Van Genderen said later on the call he started to ask why a task force wasn’t formed or why an auditor wasn’t called in to make these decisions, as opposed to Sheehy and his team making the cuts.

“Of course, I’m sure it was very difficult for (Sheehy) to be screamed at by a bunch of college kids,” said Van Genderen, who will graduate this spring. “He should be, ideally, working for our experience. Instead, he’s making it seem like we should be thankful that this hero came from the clouds and gave us our team back. When, really, he’s the one who shot us in the foot anyways.”

Sheehy still has not made a public statement after Friday’s announcement and has not been made available to the media. Dartmouth spokeswoman Diana Lawrence is handling his media relations and released a statement Monday afternoon to the Valley News.

“As President Hanlon said in his community message on Friday, we sincerely apologize that this process has been, and continues to be, so painful to our current and former student-athletes and all who support them,” Lawrence wrote. “We know that many in our community have been deeply disappointed by the decisions we made, and the discovery that the Title IX data may not have been complete only adds to that disappointment.”

A group of alumni met virtually with Dartmouth President Philip Hanlon, Sheehy and some members of the college’s Board of Trustees on Friday morning before the announcement was made public.

“Overall, I think the meeting had a pretty positive tone,” said Joby Bernstein, a 2017 graduate who swam for the Big Green. “President Hanlon had a prepared speech and started off apologizing. He talked about correcting these issues. Phil had to leave halfway through the meeting, and Harry did take some questions. I don’t think there was anything that stuck out.

“I was optimistic when a lot of people didn’t think there was a chance. I think my fear is that when you cut these teams, you possibly tarnish their reputation for many years to come. I’m just hoping the college realizes that even by bringing us back, they have to work hard to bring us back, that by making the decision to reinstate the teams everything is not normal.”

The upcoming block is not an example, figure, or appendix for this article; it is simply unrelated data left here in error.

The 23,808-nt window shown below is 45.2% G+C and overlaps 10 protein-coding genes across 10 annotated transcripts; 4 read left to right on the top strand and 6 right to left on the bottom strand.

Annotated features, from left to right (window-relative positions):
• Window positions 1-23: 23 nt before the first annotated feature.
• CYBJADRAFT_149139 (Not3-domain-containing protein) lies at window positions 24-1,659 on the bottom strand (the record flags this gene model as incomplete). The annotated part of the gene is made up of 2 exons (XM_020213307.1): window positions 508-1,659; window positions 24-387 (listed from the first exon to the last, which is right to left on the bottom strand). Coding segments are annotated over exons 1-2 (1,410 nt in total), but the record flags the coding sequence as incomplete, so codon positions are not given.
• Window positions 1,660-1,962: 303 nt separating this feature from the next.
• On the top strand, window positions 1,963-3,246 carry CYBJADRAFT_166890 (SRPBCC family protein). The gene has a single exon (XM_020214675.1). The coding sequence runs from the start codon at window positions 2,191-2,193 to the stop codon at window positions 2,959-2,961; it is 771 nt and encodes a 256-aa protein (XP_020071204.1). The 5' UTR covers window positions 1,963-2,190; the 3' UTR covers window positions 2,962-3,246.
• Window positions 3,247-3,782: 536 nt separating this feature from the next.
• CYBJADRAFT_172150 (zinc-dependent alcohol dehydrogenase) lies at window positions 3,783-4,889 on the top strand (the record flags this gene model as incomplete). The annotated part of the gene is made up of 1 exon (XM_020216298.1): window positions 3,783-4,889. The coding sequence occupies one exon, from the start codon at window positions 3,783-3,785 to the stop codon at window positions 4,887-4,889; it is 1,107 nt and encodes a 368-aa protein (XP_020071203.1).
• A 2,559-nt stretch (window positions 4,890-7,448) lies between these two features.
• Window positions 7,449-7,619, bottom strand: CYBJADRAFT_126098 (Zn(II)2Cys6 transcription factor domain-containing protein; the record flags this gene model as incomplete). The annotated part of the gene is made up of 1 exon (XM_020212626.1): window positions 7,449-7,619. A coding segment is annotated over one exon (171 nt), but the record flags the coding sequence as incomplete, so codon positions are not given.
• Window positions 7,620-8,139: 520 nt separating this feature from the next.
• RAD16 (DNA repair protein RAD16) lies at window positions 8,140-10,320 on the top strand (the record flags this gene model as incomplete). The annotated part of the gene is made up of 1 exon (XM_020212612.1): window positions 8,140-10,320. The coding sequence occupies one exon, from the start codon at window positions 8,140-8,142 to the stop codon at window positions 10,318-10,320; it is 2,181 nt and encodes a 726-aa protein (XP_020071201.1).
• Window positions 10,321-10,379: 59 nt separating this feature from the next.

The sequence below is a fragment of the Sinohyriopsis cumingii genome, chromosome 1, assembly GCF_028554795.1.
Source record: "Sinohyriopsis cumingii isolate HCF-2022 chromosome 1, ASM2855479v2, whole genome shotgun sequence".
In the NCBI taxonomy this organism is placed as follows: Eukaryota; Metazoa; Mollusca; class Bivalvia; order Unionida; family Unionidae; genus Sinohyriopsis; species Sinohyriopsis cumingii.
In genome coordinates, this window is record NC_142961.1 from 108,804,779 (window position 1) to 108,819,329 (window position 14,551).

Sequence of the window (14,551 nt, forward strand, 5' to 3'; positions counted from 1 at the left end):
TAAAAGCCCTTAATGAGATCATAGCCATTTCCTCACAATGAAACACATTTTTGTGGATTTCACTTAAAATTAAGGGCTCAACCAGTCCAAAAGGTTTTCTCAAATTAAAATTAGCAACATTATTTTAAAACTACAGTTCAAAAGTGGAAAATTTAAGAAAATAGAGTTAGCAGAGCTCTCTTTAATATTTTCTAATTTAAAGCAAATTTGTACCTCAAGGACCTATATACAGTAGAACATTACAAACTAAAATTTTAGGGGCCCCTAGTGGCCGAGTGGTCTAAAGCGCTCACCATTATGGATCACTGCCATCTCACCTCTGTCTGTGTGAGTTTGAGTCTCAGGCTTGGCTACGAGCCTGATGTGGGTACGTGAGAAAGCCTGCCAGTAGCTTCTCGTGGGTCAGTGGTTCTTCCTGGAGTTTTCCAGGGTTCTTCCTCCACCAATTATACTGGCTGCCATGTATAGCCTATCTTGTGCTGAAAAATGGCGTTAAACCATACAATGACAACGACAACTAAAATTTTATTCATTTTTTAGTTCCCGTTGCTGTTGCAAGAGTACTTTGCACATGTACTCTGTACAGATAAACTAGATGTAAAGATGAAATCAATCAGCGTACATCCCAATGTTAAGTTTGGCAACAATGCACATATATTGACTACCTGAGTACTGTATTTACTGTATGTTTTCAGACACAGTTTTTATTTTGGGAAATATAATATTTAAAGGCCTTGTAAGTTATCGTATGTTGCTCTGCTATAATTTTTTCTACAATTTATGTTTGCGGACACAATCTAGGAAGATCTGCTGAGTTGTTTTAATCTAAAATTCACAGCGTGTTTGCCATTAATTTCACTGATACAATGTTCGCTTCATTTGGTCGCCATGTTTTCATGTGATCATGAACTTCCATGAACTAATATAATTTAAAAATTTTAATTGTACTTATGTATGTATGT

Justin Sodokoff chose not to attend Friday night’s Zoom call with Big Green administrators because he “couldn’t stand to look at our athletic director.” A senior at Dartmouth, Sodokoff is a diver and is hoping to return for a final season next year if he’s granted an extra year of eligibility.

“I love this school; my dad and grandfather are Dartmouth alums,” he said. “Like a bad relationship that’s maybe coming to an end, you might love them but you eventually see they’re not as perfect as you might think. And that sucks.”

Now, the student-athletes have to work with their athletic department to find a way to move forward. Deppe-Walker, who is graduating this spring, said a lot needs to happen for the women’s swimming and diving program to get back to normal, such hiring a coach. She is even more concerned about the program’s future after almost half of this year’s freshman class decided to transfer after the sport was cut.

“This makes my school look really bad,” she said from her apartment in Hanover. “It sucks even more because people have jobs to check out these kinds of things, to make sure Dartmouth doesn’t violate laws. Speaks miles to me about how the administration doesn’t have great communication. They’re definitely flawed.”

Pete Nakos can be reached at pnakos@vnews.com.